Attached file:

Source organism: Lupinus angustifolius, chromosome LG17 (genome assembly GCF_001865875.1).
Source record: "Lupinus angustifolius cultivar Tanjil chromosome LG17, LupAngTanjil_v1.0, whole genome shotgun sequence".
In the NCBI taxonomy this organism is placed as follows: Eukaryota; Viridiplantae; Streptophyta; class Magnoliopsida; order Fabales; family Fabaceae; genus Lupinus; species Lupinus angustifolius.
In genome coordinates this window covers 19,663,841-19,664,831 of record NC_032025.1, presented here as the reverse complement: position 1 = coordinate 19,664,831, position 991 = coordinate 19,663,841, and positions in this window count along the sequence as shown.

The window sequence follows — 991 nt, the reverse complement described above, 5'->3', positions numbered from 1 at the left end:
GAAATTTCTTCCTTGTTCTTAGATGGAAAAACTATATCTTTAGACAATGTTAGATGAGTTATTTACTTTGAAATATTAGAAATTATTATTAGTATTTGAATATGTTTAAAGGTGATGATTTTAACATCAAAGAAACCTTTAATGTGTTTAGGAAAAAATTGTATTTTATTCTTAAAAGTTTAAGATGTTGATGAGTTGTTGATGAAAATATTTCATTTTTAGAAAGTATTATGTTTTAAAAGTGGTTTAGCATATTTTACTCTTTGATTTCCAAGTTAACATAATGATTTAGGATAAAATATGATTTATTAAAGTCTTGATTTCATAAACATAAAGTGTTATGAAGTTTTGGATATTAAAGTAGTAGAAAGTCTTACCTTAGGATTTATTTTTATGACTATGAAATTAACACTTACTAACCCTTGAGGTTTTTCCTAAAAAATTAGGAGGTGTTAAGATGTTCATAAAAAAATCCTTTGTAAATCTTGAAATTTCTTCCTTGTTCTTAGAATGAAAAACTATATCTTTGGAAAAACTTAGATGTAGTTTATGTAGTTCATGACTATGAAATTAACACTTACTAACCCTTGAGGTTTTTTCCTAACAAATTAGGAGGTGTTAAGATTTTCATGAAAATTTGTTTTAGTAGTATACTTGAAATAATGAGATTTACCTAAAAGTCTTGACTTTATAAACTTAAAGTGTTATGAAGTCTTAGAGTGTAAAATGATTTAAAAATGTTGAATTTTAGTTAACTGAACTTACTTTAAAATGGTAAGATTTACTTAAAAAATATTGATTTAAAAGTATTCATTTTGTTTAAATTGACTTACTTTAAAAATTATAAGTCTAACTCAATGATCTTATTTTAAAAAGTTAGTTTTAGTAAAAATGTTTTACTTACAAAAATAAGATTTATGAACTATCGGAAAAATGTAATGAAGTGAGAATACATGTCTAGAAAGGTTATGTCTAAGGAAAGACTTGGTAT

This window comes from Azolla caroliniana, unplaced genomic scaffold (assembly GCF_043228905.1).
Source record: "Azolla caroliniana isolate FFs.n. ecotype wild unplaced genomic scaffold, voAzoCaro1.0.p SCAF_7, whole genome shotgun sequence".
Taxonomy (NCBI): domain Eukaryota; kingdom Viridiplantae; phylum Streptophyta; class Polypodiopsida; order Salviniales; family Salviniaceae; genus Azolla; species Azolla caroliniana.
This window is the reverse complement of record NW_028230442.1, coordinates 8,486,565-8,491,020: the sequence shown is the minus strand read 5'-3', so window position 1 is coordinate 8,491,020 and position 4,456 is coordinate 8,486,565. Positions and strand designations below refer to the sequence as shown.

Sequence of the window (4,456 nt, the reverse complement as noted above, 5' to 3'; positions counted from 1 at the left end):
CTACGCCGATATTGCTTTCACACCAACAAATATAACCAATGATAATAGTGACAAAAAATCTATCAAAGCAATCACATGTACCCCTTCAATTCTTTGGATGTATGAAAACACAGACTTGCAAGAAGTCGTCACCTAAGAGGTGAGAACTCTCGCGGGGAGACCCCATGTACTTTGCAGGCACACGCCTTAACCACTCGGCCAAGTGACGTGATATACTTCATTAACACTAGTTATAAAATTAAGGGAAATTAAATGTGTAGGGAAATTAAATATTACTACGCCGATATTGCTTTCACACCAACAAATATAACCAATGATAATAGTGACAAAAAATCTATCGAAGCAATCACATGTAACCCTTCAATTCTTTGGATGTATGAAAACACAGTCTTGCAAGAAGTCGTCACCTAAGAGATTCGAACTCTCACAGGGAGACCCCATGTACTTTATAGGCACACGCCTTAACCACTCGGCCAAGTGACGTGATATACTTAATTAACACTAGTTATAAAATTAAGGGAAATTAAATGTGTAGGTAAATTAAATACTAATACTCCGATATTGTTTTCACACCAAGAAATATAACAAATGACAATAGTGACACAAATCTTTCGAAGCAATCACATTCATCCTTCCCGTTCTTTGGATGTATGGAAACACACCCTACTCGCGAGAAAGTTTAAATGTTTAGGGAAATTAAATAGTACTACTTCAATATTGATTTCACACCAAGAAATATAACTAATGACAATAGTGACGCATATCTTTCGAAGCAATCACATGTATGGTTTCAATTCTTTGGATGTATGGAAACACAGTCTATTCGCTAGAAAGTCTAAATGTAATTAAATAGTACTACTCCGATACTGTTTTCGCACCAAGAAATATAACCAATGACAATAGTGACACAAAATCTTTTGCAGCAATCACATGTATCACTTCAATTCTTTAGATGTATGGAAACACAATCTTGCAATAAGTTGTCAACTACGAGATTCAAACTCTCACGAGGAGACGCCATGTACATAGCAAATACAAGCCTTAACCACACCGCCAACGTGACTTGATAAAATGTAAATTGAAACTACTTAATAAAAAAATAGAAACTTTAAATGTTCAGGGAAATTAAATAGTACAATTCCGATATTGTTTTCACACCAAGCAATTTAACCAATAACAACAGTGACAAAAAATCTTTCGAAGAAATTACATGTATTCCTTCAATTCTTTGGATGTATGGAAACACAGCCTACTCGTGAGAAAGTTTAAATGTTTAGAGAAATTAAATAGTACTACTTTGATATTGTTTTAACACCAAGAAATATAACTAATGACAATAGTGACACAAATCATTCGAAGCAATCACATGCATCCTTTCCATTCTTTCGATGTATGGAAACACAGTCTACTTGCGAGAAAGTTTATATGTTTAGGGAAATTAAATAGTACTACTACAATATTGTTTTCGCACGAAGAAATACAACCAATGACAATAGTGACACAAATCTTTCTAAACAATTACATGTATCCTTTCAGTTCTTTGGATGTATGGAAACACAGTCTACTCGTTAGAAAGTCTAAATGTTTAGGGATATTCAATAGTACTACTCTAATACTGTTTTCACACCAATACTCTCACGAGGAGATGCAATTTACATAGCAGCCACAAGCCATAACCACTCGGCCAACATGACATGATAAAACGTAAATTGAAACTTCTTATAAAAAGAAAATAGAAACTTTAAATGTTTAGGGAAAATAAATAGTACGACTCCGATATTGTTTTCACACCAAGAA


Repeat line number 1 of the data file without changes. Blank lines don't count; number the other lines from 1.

Source organism: Lupinus angustifolius, chromosome LG17 (genome assembly GCF_001865875.1).